The previous posts in this series constructed an argument for vision informed by theology (values) in church leadership. My last post listed certain pre-conditions and the first three steps to take in the envisioning process. Here are the steps: Pray. Obvious, but so often neglected in the process. Identify the gap between theology and behavior. A pastor is … Continue reading Vision and Theology in Church Leadership (Part Six)
When it comes to vision, theology and church leadership, many leaders adopt a non-theological consensus approach to leading, equating "consensus" with "relational." Yet relational leadership is not consensus leadership. Typically consensus leaders call a small group of people together and facilitate a meeting to hammer out a vision for the congregation. The result is then handed down to the … Continue reading Vision and Theology in Church Leadership (Part Four)
All leaders fail at one time or another. Even (especially?) the very best. Over at Seth Godin's place, he suggests there is a hierarchy to failure and furthermore, we should deliberately follow it. Definitely worth thinking about. Check it out.
We've said previously Relational Leadership is based on the insight that leaders and followers are in a relationship. We've also said that Relational Leadership is about connecting with the values and motivations of the followers. So how do we import Relational Leadership into an organization without "blowing it up?" We start with the leadership team. Cleve … Continue reading Relational Leadership (Part Three)
What is Relational Leadership? We sketched out a definition of Relational Leadership in our last post. Relational Leadership, simply put, is the recognition that leaders and followers are in relationship to one another. Good leaders must therefore connect with the values and motivations of followers. Ok, but what does Relational Leadership look like in the … Continue reading Relational Leadership (Part Two)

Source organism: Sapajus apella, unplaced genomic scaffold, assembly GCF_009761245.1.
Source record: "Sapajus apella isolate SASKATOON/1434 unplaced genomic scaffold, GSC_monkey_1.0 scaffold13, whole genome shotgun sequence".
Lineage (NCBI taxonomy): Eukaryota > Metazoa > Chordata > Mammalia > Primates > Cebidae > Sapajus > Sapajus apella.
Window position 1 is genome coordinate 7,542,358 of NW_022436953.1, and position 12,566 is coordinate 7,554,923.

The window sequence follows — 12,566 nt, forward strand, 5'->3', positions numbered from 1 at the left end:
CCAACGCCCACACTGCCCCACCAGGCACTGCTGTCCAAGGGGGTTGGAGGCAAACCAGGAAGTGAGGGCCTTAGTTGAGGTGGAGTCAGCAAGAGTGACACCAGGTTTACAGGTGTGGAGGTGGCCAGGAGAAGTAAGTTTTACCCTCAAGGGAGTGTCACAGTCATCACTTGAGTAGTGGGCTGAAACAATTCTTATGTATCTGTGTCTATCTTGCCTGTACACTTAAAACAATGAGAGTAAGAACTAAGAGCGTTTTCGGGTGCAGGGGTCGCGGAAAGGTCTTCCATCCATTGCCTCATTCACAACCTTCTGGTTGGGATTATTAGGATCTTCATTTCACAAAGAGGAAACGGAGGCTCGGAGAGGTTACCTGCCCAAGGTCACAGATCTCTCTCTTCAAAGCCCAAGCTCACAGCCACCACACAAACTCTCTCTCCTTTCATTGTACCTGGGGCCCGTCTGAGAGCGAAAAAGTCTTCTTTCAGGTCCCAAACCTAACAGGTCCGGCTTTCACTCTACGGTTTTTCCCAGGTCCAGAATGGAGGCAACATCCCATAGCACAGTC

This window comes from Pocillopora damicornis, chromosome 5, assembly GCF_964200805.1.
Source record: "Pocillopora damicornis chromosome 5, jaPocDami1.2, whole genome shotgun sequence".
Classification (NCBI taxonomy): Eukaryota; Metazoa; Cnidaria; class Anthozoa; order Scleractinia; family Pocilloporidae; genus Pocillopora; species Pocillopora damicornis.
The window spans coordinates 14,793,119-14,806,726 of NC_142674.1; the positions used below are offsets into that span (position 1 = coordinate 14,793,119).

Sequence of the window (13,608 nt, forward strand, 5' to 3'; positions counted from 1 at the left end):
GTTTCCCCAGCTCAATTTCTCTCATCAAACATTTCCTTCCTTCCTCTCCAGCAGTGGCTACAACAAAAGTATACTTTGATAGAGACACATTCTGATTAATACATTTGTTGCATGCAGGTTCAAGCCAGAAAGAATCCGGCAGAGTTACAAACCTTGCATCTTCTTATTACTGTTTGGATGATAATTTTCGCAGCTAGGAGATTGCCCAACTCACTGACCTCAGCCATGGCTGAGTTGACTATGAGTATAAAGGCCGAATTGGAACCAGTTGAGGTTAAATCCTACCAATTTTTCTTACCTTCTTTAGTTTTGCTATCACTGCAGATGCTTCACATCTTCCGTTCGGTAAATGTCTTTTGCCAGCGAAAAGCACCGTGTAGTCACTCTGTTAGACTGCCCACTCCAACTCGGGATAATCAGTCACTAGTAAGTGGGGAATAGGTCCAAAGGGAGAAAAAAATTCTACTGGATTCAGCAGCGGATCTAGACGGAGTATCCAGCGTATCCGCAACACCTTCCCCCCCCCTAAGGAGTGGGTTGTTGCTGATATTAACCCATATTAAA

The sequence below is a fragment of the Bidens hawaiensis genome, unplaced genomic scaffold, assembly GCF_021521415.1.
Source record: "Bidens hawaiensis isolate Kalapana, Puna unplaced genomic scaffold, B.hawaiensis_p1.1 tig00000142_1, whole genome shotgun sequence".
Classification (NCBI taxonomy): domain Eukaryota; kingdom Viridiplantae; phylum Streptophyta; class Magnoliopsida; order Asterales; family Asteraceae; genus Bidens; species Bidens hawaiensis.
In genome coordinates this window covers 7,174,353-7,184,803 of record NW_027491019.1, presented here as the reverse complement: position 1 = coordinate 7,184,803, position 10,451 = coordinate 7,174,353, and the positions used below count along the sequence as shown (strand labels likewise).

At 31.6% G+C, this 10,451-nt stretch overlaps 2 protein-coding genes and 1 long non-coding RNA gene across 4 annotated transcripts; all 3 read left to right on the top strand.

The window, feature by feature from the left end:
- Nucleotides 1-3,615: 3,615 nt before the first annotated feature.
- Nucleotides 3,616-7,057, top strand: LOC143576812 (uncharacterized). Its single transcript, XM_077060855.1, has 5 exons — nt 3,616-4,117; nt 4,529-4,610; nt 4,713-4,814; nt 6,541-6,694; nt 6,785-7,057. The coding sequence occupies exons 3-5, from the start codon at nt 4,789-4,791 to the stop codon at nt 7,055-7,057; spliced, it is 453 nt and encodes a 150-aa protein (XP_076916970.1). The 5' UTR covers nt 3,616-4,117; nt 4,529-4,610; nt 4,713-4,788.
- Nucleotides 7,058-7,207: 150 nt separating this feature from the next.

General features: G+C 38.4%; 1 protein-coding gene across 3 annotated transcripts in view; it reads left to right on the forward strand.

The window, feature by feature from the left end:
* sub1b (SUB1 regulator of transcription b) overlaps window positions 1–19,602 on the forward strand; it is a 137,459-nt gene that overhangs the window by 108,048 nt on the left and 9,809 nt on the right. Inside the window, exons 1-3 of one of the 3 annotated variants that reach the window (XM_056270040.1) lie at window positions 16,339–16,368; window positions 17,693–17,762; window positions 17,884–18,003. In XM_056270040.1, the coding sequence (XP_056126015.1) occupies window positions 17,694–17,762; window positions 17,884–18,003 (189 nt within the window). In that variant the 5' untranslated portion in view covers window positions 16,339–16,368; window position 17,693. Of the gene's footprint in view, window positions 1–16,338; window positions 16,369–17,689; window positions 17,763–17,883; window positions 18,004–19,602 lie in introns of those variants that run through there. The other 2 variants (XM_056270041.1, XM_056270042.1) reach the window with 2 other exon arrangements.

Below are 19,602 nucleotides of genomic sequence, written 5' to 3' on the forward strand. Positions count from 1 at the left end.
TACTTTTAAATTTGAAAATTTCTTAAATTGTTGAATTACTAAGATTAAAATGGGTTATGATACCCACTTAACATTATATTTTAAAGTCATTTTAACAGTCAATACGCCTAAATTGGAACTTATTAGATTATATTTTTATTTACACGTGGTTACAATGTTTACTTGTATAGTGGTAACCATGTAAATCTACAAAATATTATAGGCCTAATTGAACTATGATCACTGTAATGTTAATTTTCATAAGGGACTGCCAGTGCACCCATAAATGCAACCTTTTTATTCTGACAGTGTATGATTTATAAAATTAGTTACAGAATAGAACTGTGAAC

What is Relational Leadership? Some define it as leadership by consensus (also derisively known as "Pooled Ignorance"). Others think Relational Leadership is about creating good relationships in an organization (of course, “good for whom” is always nebulous). Still others think Relational Leadership is about playing politics, paying attention to what others want in order to … Continue reading Relational Leadership (Part One)
Here's a great little leadership nugget over at Seth Godin's place. Would that everyone would engage in discussions like this. Imagine the savings in time, energy and relationships. Although as a church leader, I might push-back on his conclusion, just a little. 🙂
Somehow, especially in the church, we’ve come to believe that good leaders don’t exercise authority. The idea of appealing to our position as leaders or to the authority of our office really makes some leaders uncomfortable. “Real leaders inspire people, they don’t command them. After all, authority ultimately comes from the people. If you have … Continue reading Good Leaders Don’t Command – Myths (part 6)